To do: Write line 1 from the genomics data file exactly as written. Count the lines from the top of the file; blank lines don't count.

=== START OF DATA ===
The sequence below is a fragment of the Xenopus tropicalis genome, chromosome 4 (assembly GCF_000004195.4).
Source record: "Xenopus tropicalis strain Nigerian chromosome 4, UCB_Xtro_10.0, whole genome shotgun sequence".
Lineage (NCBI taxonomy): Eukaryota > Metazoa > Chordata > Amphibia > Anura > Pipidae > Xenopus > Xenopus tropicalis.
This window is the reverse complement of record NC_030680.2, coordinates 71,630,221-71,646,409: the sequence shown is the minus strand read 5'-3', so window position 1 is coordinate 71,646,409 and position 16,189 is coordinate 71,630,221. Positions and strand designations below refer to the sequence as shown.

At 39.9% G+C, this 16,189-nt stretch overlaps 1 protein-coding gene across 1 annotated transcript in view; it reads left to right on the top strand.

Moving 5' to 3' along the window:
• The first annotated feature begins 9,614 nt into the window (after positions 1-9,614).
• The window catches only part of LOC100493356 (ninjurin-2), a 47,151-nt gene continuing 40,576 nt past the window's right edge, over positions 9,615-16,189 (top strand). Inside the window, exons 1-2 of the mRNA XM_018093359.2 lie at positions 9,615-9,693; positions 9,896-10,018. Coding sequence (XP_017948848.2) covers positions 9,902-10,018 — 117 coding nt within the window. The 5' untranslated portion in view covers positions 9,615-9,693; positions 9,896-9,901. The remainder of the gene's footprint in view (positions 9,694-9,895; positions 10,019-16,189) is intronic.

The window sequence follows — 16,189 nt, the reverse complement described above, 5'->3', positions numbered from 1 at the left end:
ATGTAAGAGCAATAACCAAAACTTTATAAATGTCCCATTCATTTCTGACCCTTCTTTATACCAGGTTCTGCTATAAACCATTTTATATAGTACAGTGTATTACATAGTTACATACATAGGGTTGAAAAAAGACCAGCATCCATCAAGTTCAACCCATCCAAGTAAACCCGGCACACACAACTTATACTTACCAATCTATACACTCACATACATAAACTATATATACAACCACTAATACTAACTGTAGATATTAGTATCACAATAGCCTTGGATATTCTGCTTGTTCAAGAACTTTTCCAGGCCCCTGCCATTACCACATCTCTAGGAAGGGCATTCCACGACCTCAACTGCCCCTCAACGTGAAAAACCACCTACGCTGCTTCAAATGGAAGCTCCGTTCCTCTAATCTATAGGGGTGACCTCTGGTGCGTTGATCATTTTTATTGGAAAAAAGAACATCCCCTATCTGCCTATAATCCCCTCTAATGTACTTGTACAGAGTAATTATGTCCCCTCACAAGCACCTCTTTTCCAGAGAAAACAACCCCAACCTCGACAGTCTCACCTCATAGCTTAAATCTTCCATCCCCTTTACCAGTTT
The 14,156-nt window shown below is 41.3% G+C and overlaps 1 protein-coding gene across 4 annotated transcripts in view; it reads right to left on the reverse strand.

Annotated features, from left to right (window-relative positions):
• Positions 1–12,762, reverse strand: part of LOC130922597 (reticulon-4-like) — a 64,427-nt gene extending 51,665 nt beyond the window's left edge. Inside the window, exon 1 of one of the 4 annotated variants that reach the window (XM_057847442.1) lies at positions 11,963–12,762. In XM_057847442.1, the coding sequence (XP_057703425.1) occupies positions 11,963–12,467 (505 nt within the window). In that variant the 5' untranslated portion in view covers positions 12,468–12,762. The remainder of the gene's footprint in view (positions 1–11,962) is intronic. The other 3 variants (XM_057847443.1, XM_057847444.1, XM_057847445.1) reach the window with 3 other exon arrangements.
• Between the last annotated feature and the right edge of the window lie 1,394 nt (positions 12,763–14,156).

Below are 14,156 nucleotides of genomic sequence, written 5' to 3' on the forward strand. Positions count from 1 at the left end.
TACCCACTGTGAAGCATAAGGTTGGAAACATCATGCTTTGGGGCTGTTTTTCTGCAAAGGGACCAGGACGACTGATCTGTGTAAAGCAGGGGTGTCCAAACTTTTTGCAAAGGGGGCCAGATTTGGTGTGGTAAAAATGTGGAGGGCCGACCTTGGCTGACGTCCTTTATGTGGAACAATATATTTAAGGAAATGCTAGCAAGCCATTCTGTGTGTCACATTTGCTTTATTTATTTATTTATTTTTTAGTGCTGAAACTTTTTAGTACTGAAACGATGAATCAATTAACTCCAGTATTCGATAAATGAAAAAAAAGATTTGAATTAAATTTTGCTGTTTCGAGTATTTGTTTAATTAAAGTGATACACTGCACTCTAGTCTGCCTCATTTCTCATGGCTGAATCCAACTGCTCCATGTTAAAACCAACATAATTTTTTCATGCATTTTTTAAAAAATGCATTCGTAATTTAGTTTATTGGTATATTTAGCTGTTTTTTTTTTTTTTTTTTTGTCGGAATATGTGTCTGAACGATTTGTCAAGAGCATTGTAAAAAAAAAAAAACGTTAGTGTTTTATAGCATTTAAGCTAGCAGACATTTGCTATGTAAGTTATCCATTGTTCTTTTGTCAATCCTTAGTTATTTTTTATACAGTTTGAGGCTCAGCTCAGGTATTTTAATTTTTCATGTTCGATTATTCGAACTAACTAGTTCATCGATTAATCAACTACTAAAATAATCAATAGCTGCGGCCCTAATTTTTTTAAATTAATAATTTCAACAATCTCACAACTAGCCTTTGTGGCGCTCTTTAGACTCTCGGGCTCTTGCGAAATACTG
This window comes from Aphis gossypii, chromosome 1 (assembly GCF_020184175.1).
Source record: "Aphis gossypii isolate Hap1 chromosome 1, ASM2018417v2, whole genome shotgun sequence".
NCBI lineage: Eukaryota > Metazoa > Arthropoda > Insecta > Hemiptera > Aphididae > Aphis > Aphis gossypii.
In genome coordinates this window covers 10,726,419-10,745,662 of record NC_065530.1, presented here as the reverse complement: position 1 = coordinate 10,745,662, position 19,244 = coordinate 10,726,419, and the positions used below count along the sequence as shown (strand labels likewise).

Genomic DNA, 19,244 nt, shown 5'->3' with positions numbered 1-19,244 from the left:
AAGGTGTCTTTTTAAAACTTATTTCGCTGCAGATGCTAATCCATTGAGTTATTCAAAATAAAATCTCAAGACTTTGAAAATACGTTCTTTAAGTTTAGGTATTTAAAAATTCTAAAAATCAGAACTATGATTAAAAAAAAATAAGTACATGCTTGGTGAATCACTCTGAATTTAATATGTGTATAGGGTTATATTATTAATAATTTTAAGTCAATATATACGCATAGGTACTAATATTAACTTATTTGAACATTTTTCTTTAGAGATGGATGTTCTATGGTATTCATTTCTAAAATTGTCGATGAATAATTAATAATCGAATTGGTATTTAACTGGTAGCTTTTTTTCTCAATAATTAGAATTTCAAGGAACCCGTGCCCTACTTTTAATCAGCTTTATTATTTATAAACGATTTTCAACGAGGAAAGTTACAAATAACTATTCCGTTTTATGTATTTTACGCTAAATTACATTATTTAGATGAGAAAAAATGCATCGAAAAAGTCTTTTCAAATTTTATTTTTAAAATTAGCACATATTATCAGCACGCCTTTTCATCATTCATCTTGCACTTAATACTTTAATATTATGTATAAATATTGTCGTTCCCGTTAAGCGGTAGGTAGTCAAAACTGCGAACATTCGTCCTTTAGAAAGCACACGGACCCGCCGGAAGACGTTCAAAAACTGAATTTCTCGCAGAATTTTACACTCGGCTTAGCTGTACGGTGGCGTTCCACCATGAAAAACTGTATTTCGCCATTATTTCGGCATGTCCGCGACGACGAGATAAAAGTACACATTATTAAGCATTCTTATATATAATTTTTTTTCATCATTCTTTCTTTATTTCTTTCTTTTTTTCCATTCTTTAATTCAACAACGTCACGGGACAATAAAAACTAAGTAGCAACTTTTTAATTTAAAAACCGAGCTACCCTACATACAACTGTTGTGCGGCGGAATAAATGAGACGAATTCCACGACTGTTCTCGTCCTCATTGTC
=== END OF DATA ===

The sequence below is a fragment of the Xenopus tropicalis genome, chromosome 4 (assembly GCF_000004195.4).